USAARL Trains TATRC on Using an Environmental Factors Data Acquisition System
July 31, 2019 | Download PDF
Can Unmanned Vehicles be made safe for evacuating combat casualties from hostile environments? That is the question which prompted ongoing collaboration between TATRC and the U.S. Army Aeromedical Research Laboratory (USAARL) in research aimed at developing methods for measuring environmental factors that could affect patient safety onboard unmanned ground and air systems. Last Fall, Mr. Nathan Fisher and Ms. Rebecca Lee of the Medical Intelligent Systems Lab traveled to Fort Rucker, Alabama to receive training on the Environmental Factors Data Acquisition System (EFDAS). This system was developed under a JPC-6 funded research collaboration with TATRC entitled: “Emergency Medical Resupply and Enroute Care Unmanned Air System (UAS) Research Platform.”
This project seeks to investigate the use of emerging UAS platforms to augment traditional means of providing emergency medical resupply and casualty evacuation (CASEVAC) in austere environments. Safe patient transport onboard UAS is critical to this concept, and requires systematic analysis of in-flight conditions relevant to patient safety. The EFDAS is a research payload that would enable data acquisition of in-flight conditions of the interior cargo area of the aircraft pertinent to future medical missions focused on utilizing unmanned systems, to include environmental effects important during patient transport (e.g. peak acceleration, temperature, barometric pressure, shock and vibration).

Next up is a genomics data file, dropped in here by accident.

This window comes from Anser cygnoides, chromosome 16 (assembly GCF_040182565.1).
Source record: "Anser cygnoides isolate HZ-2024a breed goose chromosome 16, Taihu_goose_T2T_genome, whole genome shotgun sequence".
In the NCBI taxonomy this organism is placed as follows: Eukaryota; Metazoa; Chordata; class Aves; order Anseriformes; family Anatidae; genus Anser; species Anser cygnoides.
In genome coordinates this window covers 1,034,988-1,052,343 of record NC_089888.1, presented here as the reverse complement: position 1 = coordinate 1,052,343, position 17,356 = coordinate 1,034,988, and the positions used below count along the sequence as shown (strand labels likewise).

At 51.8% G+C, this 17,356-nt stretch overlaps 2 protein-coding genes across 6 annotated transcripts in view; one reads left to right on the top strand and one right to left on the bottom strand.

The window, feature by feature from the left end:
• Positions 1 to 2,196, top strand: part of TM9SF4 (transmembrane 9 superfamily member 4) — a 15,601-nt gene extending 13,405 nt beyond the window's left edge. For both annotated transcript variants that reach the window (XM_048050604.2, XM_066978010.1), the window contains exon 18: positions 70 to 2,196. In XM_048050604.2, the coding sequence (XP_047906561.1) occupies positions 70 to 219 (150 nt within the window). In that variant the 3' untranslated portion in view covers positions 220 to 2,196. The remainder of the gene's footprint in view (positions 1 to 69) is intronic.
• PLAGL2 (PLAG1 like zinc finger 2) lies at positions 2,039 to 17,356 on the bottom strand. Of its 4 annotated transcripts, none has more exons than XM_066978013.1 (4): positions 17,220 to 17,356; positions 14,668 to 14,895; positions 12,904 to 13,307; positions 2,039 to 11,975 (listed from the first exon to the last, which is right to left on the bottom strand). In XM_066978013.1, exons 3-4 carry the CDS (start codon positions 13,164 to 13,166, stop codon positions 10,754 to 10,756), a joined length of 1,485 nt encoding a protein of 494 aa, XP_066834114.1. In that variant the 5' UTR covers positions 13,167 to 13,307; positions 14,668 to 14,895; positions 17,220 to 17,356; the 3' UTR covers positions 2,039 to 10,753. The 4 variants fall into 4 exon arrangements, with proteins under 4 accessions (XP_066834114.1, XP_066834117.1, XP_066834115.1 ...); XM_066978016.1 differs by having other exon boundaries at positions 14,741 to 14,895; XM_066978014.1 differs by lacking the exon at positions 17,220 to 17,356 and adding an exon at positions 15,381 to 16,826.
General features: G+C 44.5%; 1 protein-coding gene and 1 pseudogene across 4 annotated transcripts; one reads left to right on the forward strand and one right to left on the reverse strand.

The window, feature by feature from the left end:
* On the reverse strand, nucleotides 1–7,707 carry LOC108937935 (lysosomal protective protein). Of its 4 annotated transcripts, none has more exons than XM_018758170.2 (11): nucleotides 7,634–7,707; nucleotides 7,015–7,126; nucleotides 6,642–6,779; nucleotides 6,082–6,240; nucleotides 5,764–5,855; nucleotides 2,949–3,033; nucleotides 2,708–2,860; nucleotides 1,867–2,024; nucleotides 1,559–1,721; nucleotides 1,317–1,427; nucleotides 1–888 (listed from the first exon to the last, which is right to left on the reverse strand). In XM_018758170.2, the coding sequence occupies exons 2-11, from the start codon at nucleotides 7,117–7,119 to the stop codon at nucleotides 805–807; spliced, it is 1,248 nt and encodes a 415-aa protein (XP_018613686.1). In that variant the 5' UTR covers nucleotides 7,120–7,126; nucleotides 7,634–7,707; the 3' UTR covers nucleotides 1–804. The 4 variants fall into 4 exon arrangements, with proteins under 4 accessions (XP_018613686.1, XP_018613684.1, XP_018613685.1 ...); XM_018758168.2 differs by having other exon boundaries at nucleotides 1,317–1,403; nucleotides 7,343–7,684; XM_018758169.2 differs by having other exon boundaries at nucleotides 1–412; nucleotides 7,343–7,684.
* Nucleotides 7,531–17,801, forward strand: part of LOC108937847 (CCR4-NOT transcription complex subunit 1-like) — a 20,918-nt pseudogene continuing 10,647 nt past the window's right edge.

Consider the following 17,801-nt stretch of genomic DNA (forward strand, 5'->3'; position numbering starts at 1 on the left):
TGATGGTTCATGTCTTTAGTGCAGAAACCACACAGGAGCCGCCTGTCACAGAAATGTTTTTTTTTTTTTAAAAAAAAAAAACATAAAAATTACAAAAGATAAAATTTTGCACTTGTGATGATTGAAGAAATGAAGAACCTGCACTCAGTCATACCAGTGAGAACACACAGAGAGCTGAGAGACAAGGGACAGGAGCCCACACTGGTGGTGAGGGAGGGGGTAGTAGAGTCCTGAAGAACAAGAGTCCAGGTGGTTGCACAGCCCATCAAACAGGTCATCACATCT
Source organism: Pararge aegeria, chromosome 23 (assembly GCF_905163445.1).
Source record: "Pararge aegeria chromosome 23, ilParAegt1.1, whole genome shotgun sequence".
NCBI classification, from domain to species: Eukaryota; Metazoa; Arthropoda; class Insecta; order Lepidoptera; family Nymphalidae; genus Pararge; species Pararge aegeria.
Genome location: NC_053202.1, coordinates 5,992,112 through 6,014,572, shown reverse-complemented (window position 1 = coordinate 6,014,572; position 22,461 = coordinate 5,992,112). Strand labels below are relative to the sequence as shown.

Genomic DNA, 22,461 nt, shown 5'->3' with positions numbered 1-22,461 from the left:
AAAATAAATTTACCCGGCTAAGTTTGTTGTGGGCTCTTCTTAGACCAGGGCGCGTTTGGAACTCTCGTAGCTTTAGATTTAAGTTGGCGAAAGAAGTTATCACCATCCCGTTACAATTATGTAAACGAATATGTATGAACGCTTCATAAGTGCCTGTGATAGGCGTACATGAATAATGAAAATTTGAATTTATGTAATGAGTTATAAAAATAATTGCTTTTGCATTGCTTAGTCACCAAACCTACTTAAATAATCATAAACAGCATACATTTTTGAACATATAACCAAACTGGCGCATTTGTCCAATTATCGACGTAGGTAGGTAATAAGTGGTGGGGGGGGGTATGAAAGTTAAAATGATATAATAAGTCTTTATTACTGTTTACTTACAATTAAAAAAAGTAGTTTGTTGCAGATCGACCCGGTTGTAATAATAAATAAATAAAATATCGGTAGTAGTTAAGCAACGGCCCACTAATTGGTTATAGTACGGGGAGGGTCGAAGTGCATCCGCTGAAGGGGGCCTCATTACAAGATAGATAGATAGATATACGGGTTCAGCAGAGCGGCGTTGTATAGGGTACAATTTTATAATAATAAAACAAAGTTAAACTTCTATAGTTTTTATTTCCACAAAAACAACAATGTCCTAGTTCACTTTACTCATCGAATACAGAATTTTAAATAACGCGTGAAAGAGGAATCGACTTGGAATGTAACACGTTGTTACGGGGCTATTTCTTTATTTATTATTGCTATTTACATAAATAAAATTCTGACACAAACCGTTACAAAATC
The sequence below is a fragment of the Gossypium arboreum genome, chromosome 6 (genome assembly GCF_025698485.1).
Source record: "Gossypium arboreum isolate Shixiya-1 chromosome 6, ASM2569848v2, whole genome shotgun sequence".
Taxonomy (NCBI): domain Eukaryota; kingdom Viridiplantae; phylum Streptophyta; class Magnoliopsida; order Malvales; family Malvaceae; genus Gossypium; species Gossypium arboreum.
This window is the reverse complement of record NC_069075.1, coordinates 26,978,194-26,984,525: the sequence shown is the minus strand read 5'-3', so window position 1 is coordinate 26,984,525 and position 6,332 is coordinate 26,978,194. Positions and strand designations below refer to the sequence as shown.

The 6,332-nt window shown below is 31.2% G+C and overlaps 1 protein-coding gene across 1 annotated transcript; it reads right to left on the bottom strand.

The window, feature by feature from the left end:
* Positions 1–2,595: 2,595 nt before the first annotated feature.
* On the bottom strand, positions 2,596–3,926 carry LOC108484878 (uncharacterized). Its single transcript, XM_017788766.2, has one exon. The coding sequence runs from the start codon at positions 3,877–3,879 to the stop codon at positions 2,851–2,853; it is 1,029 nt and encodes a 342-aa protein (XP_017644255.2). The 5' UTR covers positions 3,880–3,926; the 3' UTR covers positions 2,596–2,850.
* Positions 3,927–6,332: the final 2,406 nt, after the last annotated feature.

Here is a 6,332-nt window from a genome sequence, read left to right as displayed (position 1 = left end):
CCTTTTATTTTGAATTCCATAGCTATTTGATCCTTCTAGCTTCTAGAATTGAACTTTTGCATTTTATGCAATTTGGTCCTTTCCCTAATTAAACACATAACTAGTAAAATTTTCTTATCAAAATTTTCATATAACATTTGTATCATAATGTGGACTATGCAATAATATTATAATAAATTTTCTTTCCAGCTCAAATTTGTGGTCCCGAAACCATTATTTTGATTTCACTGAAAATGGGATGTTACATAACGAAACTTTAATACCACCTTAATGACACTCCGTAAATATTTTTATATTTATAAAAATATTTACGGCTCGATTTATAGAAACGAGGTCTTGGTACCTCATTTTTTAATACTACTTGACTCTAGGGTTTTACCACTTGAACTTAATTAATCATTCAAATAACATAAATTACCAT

In addition to the training, the EFDAS was flown on a manned UH-60 to validate the performance of the EFDAS and to collect baseline data from the UH-60 for future comparison studies on UAS platforms. After the system is validated, TATRC will lead the integration, testing, and demonstration of the DAS-equipped DP-14 in the Spring of 2019 to characterize the in-flight conditions of the multi-purpose UAS platform.
“The EFDAS provides a key capability to characterize the safety of emerging unmanned transport vehicles for CASEVAC missions, both on the ground and in the air,” as stated by Mr. Nathan Fisher, Principal Investigator for this effort. “The utility of the EFDAS system will extend beyond the objectives of this project and will act as an enabler to future R&D efforts supporting the Medical Robotics and Autonomous Systems S&T Task Area.” For example, data collected from the EFDAS can inform the design of systems that will dynamically alter the flight profile of unmanned vehicles to ensure the patient safety when performing CASEVAC.
Addressing these important patient safety concerns early on will ensure that when sufficiently large UAS platforms are called into service for CASEVAC in future operations, they will do so under the safest possible conditions.
This article was published in the July 2019 issue of the TATRC Times.